Consumers get thrifty with coupons, online shopping as economic pressures persist, Circana finds

By Ryan Daily

- Last updated on GMT

Image Credit: Getty Images - 	Tom Werner
Image Credit: Getty Images - Tom Werner

Related tags Circana Inflation Private label

Consumers across socio-economic statuses are responding to higher grocery bills by using coupons and online shopping tools to price compare, Sally Lyons Wyatt, executive and practice leader for client insights at Circana, shared during a webinar this week.

“Consumers have adopted a variety of approaches to eating and drinking, and it's very pronounced with lower income [consumers] getting more savvy because they actually know how to navigate the system. So, they know how to leverage [different] supplements, maybe it's SNAP, maybe it's WIC," Wyatt said. "And middle income [has] been forced to really develop thrifty habits."

Consumers feel the economic pinch, but trading down has its limits  

As consumers of all socio-economic statuses look to navigate higher grocery costs, “middle-income consumers ...  [are] the ones that are really getting squeezed,​” and they are looking for ways to save money on their grocery bill, Renee Ryan, principal analyst of consumer and shopper insights at Circana, shared on the webinar. Lower-income consumers have already had the experience of navigating the grocery aisle looking for deals and the most value for their dollar, she added.

When you think about lower-income households, they're used to making changes because they've had to cut back, and they also have had the benefit of SNAP and WIC, where the lower-income households are more likely to be eligible for government assistance. So, they are doing things like stretching their meals, buying low-cost products ... They're also eating smaller portions, so they can save more for leftovers.​”

When it comes to how concerned consumers are about food inflation, Circana found 60% of lower-income and 52% of middle-income houses say they are extremely concerned about food inflation, while 51% of upper-income families said that they were somewhat concerned about food cost inflation, Ryan said. While 38% of all consumers expect it will be worse in a year versus now, 49% of lower-income households already describe their financial situation as worse this year over last year, she added.

Many consumers are continuing to trade down to private label brands or into less expensive categories, especially for those with a lower socio-economic status, Ryan said. "Private labels dollar share has 14.6% of all households ... and with the downtrodden group, which have a very bleak outlook as well as a low income, the private label share is even greater at a 15.3%,​" she added.

However, trading down does have its limits, as consumers balance health and dietary needs and opportunities to indulge, even for those in the “downtrodden group,” Wyatt said.

“When there is a need, whether that's a dietary health or just a wellbeing need, then we have seen consumers still invest despite the headwinds​.”

For example, center-store unit sales with cage-free claims grew 41%, pasture-raised by 13%, and grass-fed by 3%, according to SPINS data cited in the webinar for the 52 weeks ending June 18, 2023. Additionally, vegan claims grew 35%, paleo 18%, sprouted 5%, and allergy-free 4%.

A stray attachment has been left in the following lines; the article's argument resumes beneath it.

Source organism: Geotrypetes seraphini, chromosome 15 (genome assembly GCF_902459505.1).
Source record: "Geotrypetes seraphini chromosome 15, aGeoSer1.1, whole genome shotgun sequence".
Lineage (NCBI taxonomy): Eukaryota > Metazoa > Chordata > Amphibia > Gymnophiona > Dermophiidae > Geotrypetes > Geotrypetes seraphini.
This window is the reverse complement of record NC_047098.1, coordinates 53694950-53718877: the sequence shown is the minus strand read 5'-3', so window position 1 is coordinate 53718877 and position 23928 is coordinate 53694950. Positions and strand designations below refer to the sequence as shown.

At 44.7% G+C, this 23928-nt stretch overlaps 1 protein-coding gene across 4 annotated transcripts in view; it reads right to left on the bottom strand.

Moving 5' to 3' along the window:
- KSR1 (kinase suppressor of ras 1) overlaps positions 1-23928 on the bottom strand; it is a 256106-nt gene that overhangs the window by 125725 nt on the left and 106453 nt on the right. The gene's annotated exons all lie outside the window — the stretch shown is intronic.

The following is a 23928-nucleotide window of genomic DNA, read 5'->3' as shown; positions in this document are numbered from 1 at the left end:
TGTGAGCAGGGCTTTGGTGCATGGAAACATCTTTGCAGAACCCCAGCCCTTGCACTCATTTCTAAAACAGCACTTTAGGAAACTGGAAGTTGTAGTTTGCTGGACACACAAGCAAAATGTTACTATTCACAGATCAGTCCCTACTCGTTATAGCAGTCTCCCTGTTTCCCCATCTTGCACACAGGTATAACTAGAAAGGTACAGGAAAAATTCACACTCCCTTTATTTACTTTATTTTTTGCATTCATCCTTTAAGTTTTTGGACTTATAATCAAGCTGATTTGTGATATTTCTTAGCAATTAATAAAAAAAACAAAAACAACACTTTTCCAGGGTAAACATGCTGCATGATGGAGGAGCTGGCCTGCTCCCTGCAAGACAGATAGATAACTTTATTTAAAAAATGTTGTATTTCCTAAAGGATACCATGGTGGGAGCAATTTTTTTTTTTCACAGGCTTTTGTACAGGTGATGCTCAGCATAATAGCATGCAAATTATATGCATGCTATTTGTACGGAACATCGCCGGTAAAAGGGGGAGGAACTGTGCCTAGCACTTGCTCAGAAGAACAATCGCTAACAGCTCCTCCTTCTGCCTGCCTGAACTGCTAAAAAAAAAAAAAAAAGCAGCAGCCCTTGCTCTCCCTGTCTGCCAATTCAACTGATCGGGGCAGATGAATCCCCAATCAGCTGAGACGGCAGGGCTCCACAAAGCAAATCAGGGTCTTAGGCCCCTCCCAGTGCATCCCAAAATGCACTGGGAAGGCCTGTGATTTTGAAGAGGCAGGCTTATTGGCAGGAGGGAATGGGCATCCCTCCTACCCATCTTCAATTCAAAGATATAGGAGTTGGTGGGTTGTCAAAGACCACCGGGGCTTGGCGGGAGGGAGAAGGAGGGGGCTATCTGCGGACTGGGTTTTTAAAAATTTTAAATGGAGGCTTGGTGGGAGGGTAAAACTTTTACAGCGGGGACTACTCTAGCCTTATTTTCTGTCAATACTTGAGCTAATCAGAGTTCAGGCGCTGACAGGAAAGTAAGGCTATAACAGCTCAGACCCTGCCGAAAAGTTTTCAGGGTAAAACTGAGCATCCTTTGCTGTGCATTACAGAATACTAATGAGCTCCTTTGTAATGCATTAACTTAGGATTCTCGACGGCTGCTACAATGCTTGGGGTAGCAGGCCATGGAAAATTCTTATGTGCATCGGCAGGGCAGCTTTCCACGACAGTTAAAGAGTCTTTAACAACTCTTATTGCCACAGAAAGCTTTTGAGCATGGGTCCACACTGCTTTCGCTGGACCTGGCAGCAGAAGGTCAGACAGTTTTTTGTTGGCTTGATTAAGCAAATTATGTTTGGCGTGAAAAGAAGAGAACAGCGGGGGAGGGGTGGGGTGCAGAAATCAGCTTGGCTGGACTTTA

Consumers look to coupons, but CPG brands should rethink approach

While 33% of the general population is looking to coupons, middle-income consumers are slightly higher with 41% using them, according to a Circana June 2023 survey, Ryan shared. Similarly, 22% of middle-income consumers say they are buying “bigger packages at a lower cost per unit,​” as opposed to 20% of the general populace, she added.

However, the lift that CPG brands see from promotions and coupons are significantly down compared to before COVID, Wyatt said. Beverages saw a 110% lift in 2019 as opposed to an 80% lift for the 52 weeks ending June 18, 2023, while general food saw a 98% lift in 2019 vs 77% now, and frozen 113% vs. 95%, according to IRI POS data, she added.

"We didn't have a lot of promotions during ... the back half of '20 and '21, and we started to see more in '22. But the problem is we weren't going deep enough. And so we need to be able to get depth of promotions and get them not only back close to where they used to be -- because we're starting to see that now -- but we need to be able to drive ... penetration, drive buy rate ... or the frequency.​"

Consumers also are saving money by leveraging online shopping platforms to find the best deal, which is growing units and dollars for the channel, Wyatt explained.

While dollar sales are up across brick-and-mortar and online, the total store is seeing a 6.8% increase in unit growth, with beverages growing by 8.3%, general food by 7.9%, refrigerated by 7.7%, and frozen by 3.8%, according to Circana Omni Channel data. Additionally, when gas prices increase, "online gets a little bit of a bump because you might not want to have to go to the store in a car to get what you need,​" she added.

You had SNAP-enable EBT over the last couple of years, so you've got SNAP users using. [Online] is the place where consumers go to do price compare, and sometimes, they just buy, and they can be doing at a brick and mortar using their online services, or they can be doing it with a pure play.​”

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